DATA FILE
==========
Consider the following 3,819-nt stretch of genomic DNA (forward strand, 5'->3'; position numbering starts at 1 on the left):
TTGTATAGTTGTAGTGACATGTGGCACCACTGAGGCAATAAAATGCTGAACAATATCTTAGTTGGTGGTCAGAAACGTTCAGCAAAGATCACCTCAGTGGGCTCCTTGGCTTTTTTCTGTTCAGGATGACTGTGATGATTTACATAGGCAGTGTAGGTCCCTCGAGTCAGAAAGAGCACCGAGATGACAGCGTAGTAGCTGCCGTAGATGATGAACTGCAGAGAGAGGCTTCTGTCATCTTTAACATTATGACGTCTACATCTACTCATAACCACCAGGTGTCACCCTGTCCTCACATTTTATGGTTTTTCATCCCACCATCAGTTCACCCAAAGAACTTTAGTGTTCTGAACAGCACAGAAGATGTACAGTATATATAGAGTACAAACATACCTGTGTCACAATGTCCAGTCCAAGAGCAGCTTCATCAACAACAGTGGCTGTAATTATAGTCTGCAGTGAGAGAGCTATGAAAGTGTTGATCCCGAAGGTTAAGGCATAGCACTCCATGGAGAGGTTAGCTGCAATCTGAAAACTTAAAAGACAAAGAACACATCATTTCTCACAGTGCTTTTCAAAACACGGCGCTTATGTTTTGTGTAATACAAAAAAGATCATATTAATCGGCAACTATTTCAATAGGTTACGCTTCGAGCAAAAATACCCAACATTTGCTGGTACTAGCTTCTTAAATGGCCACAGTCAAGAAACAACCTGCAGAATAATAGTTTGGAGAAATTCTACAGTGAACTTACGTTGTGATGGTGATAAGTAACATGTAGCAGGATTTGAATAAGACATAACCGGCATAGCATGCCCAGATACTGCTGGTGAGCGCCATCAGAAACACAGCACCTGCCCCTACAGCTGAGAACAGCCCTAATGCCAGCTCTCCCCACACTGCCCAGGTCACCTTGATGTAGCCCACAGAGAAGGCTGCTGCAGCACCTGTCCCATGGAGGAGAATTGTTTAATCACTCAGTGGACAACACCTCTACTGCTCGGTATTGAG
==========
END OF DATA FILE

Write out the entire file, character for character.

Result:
Consider the following 3,819-nt stretch of genomic DNA (forward strand, 5'->3'; position numbering starts at 1 on the left):
TTGTATAGTTGTAGTGACATGTGGCACCACTGAGGCAATAAAATGCTGAACAATATCTTAGTTGGTGGTCAGAAACGTTCAGCAAAGATCACCTCAGTGGGCTCCTTGGCTTTTTTCTGTTCAGGATGACTGTGATGATTTACATAGGCAGTGTAGGTCCCTCGAGTCAGAAAGAGCACCGAGATGACAGCGTAGTAGCTGCCGTAGATGATGAACTGCAGAGAGAGGCTTCTGTCATCTTTAACATTATGACGTCTACATCTACTCATAACCACCAGGTGTCACCCTGTCCTCACATTTTATGGTTTTTCATCCCACCATCAGTTCACCCAAAGAACTTTAGTGTTCTGAACAGCACAGAAGATGTACAGTATATATAGAGTACAAACATACCTGTGTCACAATGTCCAGTCCAAGAGCAGCTTCATCAACAACAGTGGCTGTAATTATAGTCTGCAGTGAGAGAGCTATGAAAGTGTTGATCCCGAAGGTTAAGGCATAGCACTCCATGGAGAGGTTAGCTGCAATCTGAAAACTTAAAAGACAAAGAACACATCATTTCTCACAGTGCTTTTCAAAACACGGCGCTTATGTTTTGTGTAATACAAAAAAGATCATATTAATCGGCAACTATTTCAATAGGTTACGCTTCGAGCAAAAATACCCAACATTTGCTGGTACTAGCTTCTTAAATGGCCACAGTCAAGAAACAACCTGCAGAATAATAGTTTGGAGAAATTCTACAGTGAACTTACGTTGTGATGGTGATAAGTAACATGTAGCAGGATTTGAATAAGACATAACCGGCATAGCATGCCCAGATACTGCTGGTGAGCGCCATCAGAAACACAGCACCTGCCCCTACAGCTGAGAACAGCCCTAATGCCAGCTCTCCCCACACTGCCCAGGTCACCTTGATGTAGCCCACAGAGAAGGCTGCTGCAGCACCTGTCCCATGGAGGAGAATTGTTTAATCACTCAGTGGACAACACCTCTACTGCTCGGTATTGAG